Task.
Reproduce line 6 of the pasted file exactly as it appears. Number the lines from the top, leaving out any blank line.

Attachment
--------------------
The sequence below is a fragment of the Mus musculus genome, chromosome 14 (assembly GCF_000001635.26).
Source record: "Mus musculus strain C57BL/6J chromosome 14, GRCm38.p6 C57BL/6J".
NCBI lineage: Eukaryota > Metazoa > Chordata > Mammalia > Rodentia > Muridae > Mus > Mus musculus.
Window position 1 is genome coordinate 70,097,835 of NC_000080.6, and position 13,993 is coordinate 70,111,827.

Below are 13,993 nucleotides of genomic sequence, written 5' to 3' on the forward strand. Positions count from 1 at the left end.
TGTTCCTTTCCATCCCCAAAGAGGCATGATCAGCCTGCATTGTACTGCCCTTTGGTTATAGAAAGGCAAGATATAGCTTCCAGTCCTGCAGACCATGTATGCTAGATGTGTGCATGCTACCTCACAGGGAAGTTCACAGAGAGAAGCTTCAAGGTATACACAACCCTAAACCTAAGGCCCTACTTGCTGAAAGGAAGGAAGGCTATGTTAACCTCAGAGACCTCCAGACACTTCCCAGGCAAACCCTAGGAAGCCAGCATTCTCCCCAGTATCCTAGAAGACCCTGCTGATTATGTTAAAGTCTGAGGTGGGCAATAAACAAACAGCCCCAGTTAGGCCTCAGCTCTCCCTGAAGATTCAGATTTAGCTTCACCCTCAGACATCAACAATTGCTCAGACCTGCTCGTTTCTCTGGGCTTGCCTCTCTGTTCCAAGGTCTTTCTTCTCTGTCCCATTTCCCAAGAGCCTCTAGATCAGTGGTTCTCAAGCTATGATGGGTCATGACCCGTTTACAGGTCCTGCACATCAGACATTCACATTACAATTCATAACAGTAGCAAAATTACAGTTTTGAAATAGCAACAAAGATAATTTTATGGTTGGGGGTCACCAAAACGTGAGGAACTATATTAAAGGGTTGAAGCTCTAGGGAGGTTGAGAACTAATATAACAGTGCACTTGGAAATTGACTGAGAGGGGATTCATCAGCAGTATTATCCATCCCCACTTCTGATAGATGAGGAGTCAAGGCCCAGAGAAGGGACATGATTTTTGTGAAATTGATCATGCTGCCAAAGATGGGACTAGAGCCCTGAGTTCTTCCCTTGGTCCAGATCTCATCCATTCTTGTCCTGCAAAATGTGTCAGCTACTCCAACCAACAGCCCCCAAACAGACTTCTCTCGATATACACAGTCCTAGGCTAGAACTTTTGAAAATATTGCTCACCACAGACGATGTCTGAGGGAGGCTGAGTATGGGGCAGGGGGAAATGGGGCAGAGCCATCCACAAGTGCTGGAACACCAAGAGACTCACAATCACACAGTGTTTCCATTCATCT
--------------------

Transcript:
TGTTCCTTTCCATCCCCAAAGAGGCATGATCAGCCTGCATTGTACTGCCCTTTGGTTATAGAAAGGCAAGATATAGCTTCCAGTCCTGCAGACCATGTATGCTAGATGTGTGCATGCTACCTCACAGGGAAGTTCACAGAGAGAAGCTTCAAGGTATACACAACCCTAAACCTAAGGCCCTACTTGCTGAAAGGAAGGAAGGCTATGTTAACCTCAGAGACCTCCAGACACTTCCCAGGCAAACCCTAGGAAGCCAGCATTCTCCCCAGTATCCTAGAAGACCCTGCTGATTATGTTAAAGTCTGAGGTGGGCAATAAACAAACAGCCCCAGTTAGGCCTCAGCTCTCCCTGAAGATTCAGATTTAGCTTCACCCTCAGACATCAACAATTGCTCAGACCTGCTCGTTTCTCTGGGCTTGCCTCTCTGTTCCAAGGTCTTTCTTCTCTGTCCCATTTCCCAAGAGCCTCTAGATCAGTGGTTCTCAAGCTATGATGGGTCATGACCCGTTTACAGGTCCTGCACATCAGACATTCACATTACAATTCATAACAGTAGCAAAATTACAGTTTTGAAATAGCAACAAAGATAATTTTATGGTTGGGGGTCACCAAAACGTGAGGAACTATATTAAAGGGTTGAAGCTCTAGGGAGGTTGAGAACTAATATAACAGTGCACTTGGAAATTGACTGAGAGGGGATTCATCAGCAGTATTATCCATCCCCACTTCTGATAGATGAGGAGTCAAGGCCCAGAGAAGGGACATGATTTTTGTGAAATTGATCATGCTGCCAAAGATGGGACTAGAGCCCTGAGTTCTTCCCTTGGTCCAGATCTCATCCATTCTTGTCCTGCAAAATGTGTCAGCTACTCCAACCAACAGCCCCCAAACAGACTTCTCTCGATATACACAGTCCTAGGCTAGAACTTTTGAAAATATTGCTCACCACAGACGATGTCTGAGGGAGGCTGAGTATGGGGCAGGGGGAAATGGGGCAGAGCCATCCACAAGTGCTGGAACACCAAGAGACTCACAATCACACAGTGTTTCCATTCATCT